WASHINGTON – Shortly before she was crowned the first Miss America of Indian descent, Nina Davuluri was asked about a Chinese-American celebrity who admitted undergoing surgery to reshape her eyes.
In the interview before a national audience Sunday, 24-year-old Davuluri tactfully avoided criticizing TV personality Julie Chen but made clear that she would do nothing similar.
“I’ve always viewed Miss America as the girl next door. And the girl next door is evolving as the diversity in America evolves,” said Davuluri, who was born in Syracuse, New York, to parents from the Indian state of Andhra Pradesh. “I wouldn’t want to change someone’s looks or appearance, but definitely be confident in who you are.”
Davuluri fully embraced her heritage at the competition, donning a ruby-hued “choli” that bared her midriff as she performed a Bollywood-infused Indian dance. But her victory triggered a spate of racist postings on social media, with some Twitter users questioning if she was American and even falsely associating her with Islamic extremism.
“The first Indian-American winner is significant in that it further widens our conception of female beauty and what it means to be an American,” said Blain Roberts, a historian at California State University, Fresno.
While critics see Miss America as an antiquated contest that objectifies women, Roberts said that the pageant nonetheless viewed itself as an “embodiment of America.”
Roberts, the author of a forthcoming book on the racial dynamics of beauty pageants, said that the 92-year-old Miss America contest initially excluded nonwhites. White women from the former Confederacy — the reputed “Southern Belles” — dominated the contest starting in the 1950s just as the country’s attention was turning to racial discrimination, she said.
The first African-American Miss America was not crowned until 1983, when Vanessa Williams won, although she was later stripped of the tiara in a scandal over nude pictures.
U.S. Rep. Grace Meng of New York likened Davuluri’s victory to that of Bess Myerson, who was crowned the first Jewish Miss America in 1945, soon after the end of World War II.
One controversial issue is whether minorities in the U.S., consciously or unconsciously, conform to white conceptions of beauty. As in other diverse nations such as Brazil and India, women with paler complexions have traditionally dominated advertisements and cinema.
Chen, the host of reality show “Big Brother,” said she underwent eye surgery early in her career after pressure from a boss. Large numbers of African-Americans historically have straightened their hair.
But by some measures, change has come rapidly in the U.S., which elected Barack Obama as its first African-American president in 2008 and has two Indian-American state governors.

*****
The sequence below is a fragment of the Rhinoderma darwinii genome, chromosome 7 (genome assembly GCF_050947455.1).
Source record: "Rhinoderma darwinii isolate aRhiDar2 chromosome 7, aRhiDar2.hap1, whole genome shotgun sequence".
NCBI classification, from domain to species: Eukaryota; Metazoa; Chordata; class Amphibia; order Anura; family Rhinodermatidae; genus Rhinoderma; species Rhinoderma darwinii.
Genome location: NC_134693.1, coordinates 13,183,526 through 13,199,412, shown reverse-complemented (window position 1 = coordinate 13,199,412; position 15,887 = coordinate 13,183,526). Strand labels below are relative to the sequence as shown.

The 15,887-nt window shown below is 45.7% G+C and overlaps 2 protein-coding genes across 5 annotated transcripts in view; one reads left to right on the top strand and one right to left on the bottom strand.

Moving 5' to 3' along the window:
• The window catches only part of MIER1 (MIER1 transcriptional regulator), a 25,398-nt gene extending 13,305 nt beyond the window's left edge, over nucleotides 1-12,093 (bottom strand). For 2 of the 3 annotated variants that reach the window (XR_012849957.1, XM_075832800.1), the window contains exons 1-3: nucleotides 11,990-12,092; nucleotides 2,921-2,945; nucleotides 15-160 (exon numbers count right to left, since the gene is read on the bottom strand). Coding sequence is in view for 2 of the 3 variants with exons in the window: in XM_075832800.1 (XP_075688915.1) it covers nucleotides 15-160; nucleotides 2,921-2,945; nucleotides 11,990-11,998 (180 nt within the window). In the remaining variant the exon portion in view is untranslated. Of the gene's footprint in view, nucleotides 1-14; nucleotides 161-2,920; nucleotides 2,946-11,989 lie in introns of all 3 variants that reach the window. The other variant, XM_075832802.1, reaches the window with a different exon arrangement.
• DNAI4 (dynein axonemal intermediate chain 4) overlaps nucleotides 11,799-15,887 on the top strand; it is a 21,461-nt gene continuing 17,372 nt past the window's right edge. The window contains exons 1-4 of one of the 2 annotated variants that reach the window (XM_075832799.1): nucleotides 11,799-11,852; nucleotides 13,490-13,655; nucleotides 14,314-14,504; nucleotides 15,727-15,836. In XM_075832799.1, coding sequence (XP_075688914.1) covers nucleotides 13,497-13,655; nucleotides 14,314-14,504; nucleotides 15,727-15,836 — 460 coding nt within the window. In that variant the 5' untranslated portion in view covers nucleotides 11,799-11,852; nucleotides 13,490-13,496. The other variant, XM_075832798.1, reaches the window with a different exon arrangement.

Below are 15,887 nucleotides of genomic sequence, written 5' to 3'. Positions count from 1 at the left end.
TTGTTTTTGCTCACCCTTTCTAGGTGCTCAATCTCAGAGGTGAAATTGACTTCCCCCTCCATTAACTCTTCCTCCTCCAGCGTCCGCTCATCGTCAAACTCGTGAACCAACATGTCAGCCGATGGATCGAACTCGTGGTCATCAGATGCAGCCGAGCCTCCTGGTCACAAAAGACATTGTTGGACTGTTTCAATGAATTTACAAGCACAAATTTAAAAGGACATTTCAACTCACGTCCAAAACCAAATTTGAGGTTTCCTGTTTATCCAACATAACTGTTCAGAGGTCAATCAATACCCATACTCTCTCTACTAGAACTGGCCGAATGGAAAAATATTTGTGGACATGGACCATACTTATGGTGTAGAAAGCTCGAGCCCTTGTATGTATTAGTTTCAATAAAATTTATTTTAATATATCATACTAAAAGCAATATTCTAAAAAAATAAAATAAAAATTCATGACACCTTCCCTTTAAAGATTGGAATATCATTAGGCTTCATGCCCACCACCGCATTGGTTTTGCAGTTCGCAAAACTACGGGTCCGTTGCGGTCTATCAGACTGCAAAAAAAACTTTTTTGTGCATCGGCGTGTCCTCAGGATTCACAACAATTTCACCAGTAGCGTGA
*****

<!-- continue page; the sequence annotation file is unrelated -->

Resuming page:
Non-Hispanic whites are expected to become a minority by the 2040s.
A recent survey by research firm Mintel found that nearly three-quarters of African-American women let their hair go natural, with sales of hair relaxers dropping by 26 percent since 2008. A 2010 poll by the Pew Research Center found that virtually all Americans under age 30 accept interracial marriage, as opposed to only 36 percent of whites over 65.
“Each succeeding generation gets more and more used to living in a diverse, multicultural society,” said C.N. Le, a sociologist at the University of Massachusetts, Amherst. Le said that Davuluri represented a “melding” of white conceptions of beauty and those of her own heritage.
“She does sort of conform to white standards of beauty. She has a very symmetrical face, a very chiseled cheek line,” Le said. “But having said that, she clearly represents her Indian heritage in a very positive way. She emphasizes her dark eyes, her skin tone is obviously darker, and she hasn’t, I presume, tried to lighten her skin.”
Lakshmi Gandhi, co-founder of The Aerogram, an online magazine that focuses on South Asian Americans, noticed an overwhelmingly positive response to Davuluri for highlighting her heritage. “To do a Bollywood dance without an English word at the Miss America pageant — that’s a big deal,” Gandhi said.
Gandhi criticized media organizations that highlighted racist comments, saying: “Everybody knows that these people with five, 10 Twitter followers exist. It’s so hateful, everybody knows these people exist, and I don’t know why we are blasting their views to the world.”
Five Indian women have won the Miss World pageant, but in the United States, the stock image of South Asians has often been not of sexiness but nerdiness.
Davuluri has openly admitted nerdy tendencies, including a love of science fiction. But she holds a degree in brain behavior and plans to go to medical school.
“What’s interesting is that she talks about being a science major and a geek. It shows that those things aren’t mutually exclusive from being a beauty queen,” Gandhi said.